Minds Mastering Machines (m3) 2019 Recap - Day 2
Welcome to my summary of the second day of minds mastering machines 2019. If you have not read my article about the first day you can do it here. Looking back to day two I can say that I focused a lot on topics around data science without going into the nitty-gritty details. So, without further ado: let’s start with the law.
Day 2 - Thursday
Legal pitfalls when using AI and ML
A very different view on the whole AI world was presented in this talk by a lawyer. Note that we are talking about german law here and as you might know this topic is a highly controversial one in Germany. The talk raised a lot of questions without any answers. And this is a good thing because there aren’t any answers yet. We, I mean the whole Data Science community, have to think about the reglementations and laws around our powerful algorithms. He talked about three topics:
Is it possible that a system agrees to a contract
let’s say you order a second seat for a person on a flight and you set the name to" “to be determined”
if the system accepts this order: can this contract be challenged by the airline?
if there is a highly engineered machine learning algorithm in place that accepts this order: can this contract be challenged?
if machine learning algorithms or artificial intelligence make errors. who is at fault? where is the line? what if there are plenty of people involved in the creation of such a system? think about autonomous cars here
since the gdpr went “live” last year it was a hot topic all over europe and we talked about it here, too. However the first two parts inspired me more
This talk was held by Fritz Pieper. He encouraged the law and tech communities to get together more. Together with other people from the law community he created Telemedicus a non profit that is dedicated to discuss law questions around information technology. I missed the talks about Decision Boundaries and Use-Cases for Long Short Term Memory Networks.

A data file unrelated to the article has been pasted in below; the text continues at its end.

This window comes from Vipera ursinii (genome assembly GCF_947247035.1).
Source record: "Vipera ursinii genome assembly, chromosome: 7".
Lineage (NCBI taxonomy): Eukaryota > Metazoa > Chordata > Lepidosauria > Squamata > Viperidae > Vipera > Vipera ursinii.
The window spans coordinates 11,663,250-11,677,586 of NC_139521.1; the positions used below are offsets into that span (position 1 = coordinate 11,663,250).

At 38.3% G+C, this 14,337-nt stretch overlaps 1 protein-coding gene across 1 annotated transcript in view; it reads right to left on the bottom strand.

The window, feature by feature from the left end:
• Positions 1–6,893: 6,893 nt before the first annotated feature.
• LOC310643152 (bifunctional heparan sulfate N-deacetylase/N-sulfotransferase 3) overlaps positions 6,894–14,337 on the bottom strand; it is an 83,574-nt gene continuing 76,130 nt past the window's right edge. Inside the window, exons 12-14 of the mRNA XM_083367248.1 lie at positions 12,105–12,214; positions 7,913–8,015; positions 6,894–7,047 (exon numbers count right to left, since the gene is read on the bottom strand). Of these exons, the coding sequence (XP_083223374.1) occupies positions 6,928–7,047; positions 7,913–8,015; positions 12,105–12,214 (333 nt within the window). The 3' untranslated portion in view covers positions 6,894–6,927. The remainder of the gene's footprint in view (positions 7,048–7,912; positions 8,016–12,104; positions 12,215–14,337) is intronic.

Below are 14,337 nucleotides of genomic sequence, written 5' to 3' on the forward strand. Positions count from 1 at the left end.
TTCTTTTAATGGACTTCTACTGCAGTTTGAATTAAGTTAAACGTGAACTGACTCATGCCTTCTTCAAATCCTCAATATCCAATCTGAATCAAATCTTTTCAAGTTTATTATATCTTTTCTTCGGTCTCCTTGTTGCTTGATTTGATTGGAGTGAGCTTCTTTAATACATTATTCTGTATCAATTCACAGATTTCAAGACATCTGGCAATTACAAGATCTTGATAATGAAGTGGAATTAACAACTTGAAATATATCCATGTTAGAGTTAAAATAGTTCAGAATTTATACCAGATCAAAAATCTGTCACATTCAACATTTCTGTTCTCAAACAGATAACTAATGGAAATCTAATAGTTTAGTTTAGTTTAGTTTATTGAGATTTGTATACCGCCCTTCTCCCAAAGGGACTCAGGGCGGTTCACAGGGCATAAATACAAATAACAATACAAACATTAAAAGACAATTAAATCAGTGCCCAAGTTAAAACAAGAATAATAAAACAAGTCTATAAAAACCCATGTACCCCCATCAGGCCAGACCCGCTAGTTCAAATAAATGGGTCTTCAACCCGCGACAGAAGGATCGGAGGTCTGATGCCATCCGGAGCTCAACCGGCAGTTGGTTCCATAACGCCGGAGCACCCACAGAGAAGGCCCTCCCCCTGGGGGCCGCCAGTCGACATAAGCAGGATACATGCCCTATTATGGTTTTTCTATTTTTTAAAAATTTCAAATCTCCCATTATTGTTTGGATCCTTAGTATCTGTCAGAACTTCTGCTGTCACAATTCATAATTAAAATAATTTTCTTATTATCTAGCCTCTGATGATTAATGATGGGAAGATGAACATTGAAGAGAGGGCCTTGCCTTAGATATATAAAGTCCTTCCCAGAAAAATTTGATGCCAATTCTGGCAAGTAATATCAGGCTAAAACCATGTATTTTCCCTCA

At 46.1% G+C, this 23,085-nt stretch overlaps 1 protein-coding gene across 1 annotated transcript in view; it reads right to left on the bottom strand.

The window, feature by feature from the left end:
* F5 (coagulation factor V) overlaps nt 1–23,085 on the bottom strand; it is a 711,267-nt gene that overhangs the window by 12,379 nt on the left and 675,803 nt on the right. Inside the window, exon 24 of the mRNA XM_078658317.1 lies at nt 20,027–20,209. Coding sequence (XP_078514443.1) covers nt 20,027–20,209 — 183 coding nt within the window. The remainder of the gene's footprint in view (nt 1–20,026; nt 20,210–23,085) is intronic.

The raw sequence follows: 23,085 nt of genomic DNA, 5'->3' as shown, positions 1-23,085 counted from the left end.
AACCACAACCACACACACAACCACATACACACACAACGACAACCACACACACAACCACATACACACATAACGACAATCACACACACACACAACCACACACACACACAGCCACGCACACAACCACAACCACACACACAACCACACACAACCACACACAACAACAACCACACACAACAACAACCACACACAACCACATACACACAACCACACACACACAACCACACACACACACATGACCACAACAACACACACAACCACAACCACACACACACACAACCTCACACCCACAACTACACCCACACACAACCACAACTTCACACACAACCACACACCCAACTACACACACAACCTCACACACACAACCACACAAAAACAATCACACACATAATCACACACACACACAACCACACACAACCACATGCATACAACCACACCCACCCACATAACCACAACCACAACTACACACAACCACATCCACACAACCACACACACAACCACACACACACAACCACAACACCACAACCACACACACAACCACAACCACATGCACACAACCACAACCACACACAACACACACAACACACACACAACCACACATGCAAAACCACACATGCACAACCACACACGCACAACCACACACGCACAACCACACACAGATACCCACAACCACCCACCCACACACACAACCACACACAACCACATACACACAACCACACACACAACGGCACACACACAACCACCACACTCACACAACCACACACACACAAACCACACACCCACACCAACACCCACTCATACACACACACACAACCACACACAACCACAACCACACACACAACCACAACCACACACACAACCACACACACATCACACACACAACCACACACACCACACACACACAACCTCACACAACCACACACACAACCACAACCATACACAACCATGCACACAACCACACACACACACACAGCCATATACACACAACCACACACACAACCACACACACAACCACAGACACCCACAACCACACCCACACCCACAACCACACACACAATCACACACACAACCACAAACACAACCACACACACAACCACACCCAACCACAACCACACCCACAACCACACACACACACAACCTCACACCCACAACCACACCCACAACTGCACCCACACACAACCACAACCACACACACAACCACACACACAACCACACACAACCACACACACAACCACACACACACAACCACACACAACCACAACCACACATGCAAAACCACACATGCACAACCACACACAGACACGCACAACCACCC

Modern methods in text mining
Now it was time for me to get up to date on text mining. The following talk was a summary about the state-of-the-art methods in analyzing text. I learned that a lot of folks in the text mining community are big fans of sesame street since two of the top methods in are called ELMo and BERT. I have not done much with text mining over the last year so it was great to catch up.
In the 45 minutes I learned about the following techniques:
Word Embeddings: find similarity between words
FastText (only briefly mentioned)
GloVe (only briefly mentioned)
Topic Modeling: find topics in documents (like clustering)
you essentially look at the matrix of documents vs words and re-arrange the rows and columns to form clusters
ElMo: Contexttualized embeddings
combine the context of the word with the embeddings
BERT: Transfer learning
use of pre-trained models (this technique is widely used in computer vision and finally arrived in text mining as well)
very cool application: question answering
thorw a large pile of documents (like wikipedia books) into a pre-trained base model and let it answer questions about them
it works surprisinly well
Intelligent Mobility and Logistics
The next talk I attended was about a project at the Deutsche Bahn which spawned emotional discussions after. A lot of people in Germany are angered or annoyed by the whole train system because of delays or cancellations. It should come as no surprise that the DB is actively working on solving this issues because it is in their interest to have satisfied customers. This talk was about a prototype that is currently in the works to decrease delays by re-arranging or cancelling the right trains to make the rest of the system work smoothly. They chose the main station in Stuttgart for their research (that in itself is kind of a funny choice).
They are building a system based on reinforcement learning that should be activated if an event occurs. This event could be a tree hitting the tracks, a problem with a train, unusual high passenger numbers and so on. From that point on the system tries to take the right actions to get the system back to a healthy state. In general that is a very straight-forward approach and it let to good results in their simulations. If you are interested in reinforcement learning I can recommend you gym which is a great platform to test out these algorithms using old arcade games.
What I really liked was that we got real insights into the development of an ai prototype. The talk was very project heavy which was a nice change compared to the other tech heavy talks.
This talk was held by Thomas Thiele. I missed the talks Questions Answering with NLP and Bring your own model with tensorflow serving.
Keynote: Style Transfer - How neural nets create art
Now it was time for the second keynote of the conference which was much more lighthearted compared to the first one. It was basically a show case about using neural networks in augmented reality to transfer the style of certain art pieces onto the scene that the user sees. It started with a beginner-friendly introduction to the concept of neural networks and style transfer.